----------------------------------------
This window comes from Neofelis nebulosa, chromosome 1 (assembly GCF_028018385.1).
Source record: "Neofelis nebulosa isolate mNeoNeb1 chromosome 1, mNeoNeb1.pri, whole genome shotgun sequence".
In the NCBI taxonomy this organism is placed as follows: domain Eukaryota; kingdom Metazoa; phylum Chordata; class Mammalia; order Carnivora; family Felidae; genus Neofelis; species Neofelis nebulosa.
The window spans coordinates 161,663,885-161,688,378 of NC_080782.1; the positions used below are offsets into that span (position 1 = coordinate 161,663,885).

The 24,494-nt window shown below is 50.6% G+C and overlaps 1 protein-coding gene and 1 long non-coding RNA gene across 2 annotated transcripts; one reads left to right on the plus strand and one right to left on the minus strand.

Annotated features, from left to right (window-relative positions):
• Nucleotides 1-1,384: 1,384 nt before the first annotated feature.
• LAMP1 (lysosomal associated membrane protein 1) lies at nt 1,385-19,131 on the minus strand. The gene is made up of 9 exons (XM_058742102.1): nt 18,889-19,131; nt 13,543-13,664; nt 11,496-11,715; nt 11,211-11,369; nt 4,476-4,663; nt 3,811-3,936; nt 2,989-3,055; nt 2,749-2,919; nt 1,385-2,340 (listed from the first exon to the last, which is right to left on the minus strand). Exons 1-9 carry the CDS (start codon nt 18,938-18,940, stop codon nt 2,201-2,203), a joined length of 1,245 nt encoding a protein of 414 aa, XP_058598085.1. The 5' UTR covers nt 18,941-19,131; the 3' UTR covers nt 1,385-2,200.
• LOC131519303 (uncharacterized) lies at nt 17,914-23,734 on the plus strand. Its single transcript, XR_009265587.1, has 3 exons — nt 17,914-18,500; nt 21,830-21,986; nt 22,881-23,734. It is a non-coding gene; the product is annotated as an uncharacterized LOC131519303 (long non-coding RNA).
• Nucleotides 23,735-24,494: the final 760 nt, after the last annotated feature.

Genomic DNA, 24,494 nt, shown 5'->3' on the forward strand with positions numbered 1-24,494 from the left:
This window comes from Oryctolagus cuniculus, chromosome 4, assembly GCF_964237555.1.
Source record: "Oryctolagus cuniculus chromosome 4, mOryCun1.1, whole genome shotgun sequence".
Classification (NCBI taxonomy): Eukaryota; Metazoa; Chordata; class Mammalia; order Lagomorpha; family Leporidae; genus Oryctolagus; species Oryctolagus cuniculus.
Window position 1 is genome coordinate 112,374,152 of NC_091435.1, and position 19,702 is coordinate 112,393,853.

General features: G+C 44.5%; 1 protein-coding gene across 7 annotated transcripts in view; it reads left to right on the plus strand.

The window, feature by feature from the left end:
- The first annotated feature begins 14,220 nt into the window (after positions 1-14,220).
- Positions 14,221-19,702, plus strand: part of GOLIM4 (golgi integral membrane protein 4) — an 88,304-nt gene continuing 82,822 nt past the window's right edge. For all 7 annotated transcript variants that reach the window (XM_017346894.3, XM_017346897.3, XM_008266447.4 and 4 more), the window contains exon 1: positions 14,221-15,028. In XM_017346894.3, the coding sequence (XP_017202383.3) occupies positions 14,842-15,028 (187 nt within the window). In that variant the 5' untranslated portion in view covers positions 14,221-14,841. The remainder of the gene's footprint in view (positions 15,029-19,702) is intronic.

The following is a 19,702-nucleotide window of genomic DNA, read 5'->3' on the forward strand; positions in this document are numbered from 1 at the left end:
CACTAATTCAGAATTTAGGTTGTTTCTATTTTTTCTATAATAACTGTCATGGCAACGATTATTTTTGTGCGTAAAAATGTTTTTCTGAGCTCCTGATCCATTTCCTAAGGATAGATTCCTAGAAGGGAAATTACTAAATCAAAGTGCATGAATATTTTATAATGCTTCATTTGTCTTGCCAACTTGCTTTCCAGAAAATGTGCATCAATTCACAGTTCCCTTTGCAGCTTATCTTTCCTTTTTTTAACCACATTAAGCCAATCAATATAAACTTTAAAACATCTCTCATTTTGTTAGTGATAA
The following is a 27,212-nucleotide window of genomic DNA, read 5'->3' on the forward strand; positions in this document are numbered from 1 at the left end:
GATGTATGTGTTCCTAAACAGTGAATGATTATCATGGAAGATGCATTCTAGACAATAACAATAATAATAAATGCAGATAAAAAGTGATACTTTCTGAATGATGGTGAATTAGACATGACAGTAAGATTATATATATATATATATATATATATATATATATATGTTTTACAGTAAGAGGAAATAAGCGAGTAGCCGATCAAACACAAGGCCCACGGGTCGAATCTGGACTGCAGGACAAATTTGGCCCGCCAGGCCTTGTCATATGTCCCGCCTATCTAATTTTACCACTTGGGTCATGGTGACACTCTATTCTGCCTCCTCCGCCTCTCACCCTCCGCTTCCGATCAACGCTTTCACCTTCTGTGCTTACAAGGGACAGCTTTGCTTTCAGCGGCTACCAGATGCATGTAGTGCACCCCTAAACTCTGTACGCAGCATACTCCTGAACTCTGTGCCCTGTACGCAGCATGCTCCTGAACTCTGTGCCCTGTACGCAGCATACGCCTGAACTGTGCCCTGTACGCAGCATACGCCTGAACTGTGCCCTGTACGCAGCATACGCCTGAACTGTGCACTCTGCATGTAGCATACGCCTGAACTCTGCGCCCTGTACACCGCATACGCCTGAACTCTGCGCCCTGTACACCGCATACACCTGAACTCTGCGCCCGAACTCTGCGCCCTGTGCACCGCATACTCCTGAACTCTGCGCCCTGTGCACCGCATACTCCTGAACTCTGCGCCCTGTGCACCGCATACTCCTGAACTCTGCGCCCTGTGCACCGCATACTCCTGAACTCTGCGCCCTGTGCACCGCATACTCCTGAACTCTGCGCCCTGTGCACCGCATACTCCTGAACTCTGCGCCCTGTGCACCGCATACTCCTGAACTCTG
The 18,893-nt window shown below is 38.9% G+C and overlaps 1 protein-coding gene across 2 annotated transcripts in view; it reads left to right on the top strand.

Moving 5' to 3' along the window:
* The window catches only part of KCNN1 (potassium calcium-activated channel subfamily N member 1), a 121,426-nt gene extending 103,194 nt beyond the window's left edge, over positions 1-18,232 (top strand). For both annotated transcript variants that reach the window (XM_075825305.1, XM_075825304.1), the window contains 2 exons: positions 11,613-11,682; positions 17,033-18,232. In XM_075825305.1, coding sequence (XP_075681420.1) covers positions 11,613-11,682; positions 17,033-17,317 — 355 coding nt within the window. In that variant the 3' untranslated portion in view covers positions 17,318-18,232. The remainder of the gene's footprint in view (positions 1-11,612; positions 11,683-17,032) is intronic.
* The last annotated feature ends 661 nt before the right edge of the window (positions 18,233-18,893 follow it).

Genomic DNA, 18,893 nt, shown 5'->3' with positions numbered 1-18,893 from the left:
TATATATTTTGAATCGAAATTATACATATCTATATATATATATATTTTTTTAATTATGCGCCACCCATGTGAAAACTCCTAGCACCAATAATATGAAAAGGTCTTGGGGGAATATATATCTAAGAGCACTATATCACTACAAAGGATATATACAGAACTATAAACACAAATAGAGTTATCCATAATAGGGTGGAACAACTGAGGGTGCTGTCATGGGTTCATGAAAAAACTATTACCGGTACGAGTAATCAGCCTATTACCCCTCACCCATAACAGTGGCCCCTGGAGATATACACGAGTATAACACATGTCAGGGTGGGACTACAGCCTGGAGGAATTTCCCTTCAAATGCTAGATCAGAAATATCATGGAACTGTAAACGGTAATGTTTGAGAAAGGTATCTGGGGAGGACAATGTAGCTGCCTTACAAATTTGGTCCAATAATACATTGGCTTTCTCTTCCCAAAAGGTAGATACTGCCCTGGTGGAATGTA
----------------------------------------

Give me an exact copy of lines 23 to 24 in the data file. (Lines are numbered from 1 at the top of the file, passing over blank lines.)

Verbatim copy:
GATGTATGTGTTCCTAAACAGTGAATGATTATCATGGAAGATGCATTCTAGACAATAACAATAATAATAAATGCAGATAAAAAGTGATACTTTCTGAATGATGGTGAATTAGACATGACAGTAAGATTATATATATATATATATATATATATATATATATATGTTTTACAGTAAGAGGAAATAAGCGAGTAGCCGATCAAACACAAGGCCCACGGGTCGAATCTGGACTGCAGGACAAATTTGGCCCGCCAGGCCTTGTCATATGTCCCGCCTATCTAATTTTACCACTTGGGTCATGGTGACACTCTATTCTGCCTCCTCCGCCTCTCACCCTCCGCTTCCGATCAACGCTTTCACCTTCTGTGCTTACAAGGGACAGCTTTGCTTTCAGCGGCTACCAGATGCATGTAGTGCACCCCTAAACTCTGTACGCAGCATACTCCTGAACTCTGTGCCCTGTACGCAGCATGCTCCTGAACTCTGTGCCCTGTACGCAGCATACGCCTGAACTGTGCCCTGTACGCAGCATACGCCTGAACTGTGCCCTGTACGCAGCATACGCCTGAACTGTGCACTCTGCATGTAGCATACGCCTGAACTCTGCGCCCTGTACACCGCATACGCCTGAACTCTGCGCCCTGTACACCGCATACACCTGAACTCTGCGCCCGAACTCTGCGCCCTGTGCACCGCATACTCCTGAACTCTGCGCCCTGTGCACCGCATACTCCTGAACTCTGCGCCCTGTGCACCGCATACTCCTGAACTCTGCGCCCTGTGCACCGCATACTCCTGAACTCTGCGCCCTGTGCACCGCATACTCCTGAACTCTGCGCCCTGTGCACCGCATACTCCTGAACTCTGCGCCCTGTGCACCGCATACTCCTGAACTCTG
The 18,893-nt window shown below is 38.9% G+C and overlaps 1 protein-coding gene across 2 annotated transcripts in view; it reads left to right on the top strand.